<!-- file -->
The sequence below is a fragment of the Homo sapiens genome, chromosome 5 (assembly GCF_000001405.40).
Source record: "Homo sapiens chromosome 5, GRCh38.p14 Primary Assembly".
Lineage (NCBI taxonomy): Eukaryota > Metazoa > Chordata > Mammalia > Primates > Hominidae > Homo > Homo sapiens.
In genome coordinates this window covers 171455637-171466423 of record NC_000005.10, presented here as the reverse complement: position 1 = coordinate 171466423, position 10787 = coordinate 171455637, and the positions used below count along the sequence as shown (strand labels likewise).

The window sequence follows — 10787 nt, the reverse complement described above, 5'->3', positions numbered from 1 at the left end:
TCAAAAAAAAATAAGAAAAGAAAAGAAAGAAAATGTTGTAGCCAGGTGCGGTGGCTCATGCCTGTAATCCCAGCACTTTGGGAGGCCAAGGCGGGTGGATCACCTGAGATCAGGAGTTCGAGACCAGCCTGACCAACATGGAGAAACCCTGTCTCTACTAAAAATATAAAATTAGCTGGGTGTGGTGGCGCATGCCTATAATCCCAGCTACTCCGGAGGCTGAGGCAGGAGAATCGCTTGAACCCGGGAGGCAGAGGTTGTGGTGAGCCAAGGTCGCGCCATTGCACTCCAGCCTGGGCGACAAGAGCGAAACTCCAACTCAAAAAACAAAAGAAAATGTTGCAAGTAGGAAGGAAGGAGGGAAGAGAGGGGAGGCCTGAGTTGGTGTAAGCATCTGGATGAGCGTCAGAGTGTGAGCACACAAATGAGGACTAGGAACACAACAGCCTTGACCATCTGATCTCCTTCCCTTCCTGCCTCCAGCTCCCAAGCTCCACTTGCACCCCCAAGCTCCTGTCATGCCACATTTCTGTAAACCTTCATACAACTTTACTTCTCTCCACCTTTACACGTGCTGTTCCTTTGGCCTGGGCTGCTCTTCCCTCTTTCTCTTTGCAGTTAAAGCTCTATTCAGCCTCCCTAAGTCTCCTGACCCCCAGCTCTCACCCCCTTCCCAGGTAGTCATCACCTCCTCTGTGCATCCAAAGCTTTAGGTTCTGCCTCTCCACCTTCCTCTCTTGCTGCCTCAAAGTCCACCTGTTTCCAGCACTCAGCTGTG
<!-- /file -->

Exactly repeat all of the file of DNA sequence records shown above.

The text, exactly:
The sequence below is a fragment of the Homo sapiens genome, chromosome 5 (assembly GCF_000001405.40).
Source record: "Homo sapiens chromosome 5, GRCh38.p14 Primary Assembly".
Lineage (NCBI taxonomy): Eukaryota > Metazoa > Chordata > Mammalia > Primates > Hominidae > Homo > Homo sapiens.
In genome coordinates this window covers 171455637-171466423 of record NC_000005.10, presented here as the reverse complement: position 1 = coordinate 171466423, position 10787 = coordinate 171455637, and the positions used below count along the sequence as shown (strand labels likewise).

The window sequence follows — 10787 nt, the reverse complement described above, 5'->3', positions numbered from 1 at the left end:
TCAAAAAAAAATAAGAAAAGAAAAGAAAGAAAATGTTGTAGCCAGGTGCGGTGGCTCATGCCTGTAATCCCAGCACTTTGGGAGGCCAAGGCGGGTGGATCACCTGAGATCAGGAGTTCGAGACCAGCCTGACCAACATGGAGAAACCCTGTCTCTACTAAAAATATAAAATTAGCTGGGTGTGGTGGCGCATGCCTATAATCCCAGCTACTCCGGAGGCTGAGGCAGGAGAATCGCTTGAACCCGGGAGGCAGAGGTTGTGGTGAGCCAAGGTCGCGCCATTGCACTCCAGCCTGGGCGACAAGAGCGAAACTCCAACTCAAAAAACAAAAGAAAATGTTGCAAGTAGGAAGGAAGGAGGGAAGAGAGGGGAGGCCTGAGTTGGTGTAAGCATCTGGATGAGCGTCAGAGTGTGAGCACACAAATGAGGACTAGGAACACAACAGCCTTGACCATCTGATCTCCTTCCCTTCCTGCCTCCAGCTCCCAAGCTCCACTTGCACCCCCAAGCTCCTGTCATGCCACATTTCTGTAAACCTTCATACAACTTTACTTCTCTCCACCTTTACACGTGCTGTTCCTTTGGCCTGGGCTGCTCTTCCCTCTTTCTCTTTGCAGTTAAAGCTCTATTCAGCCTCCCTAAGTCTCCTGACCCCCAGCTCTCACCCCCTTCCCAGGTAGTCATCACCTCCTCTGTGCATCCAAAGCTTTAGGTTCTGCCTCTCCACCTTCCTCTCTTGCTGCCTCAAAGTCCACCTGTTTCCAGCACTCAGCTGTG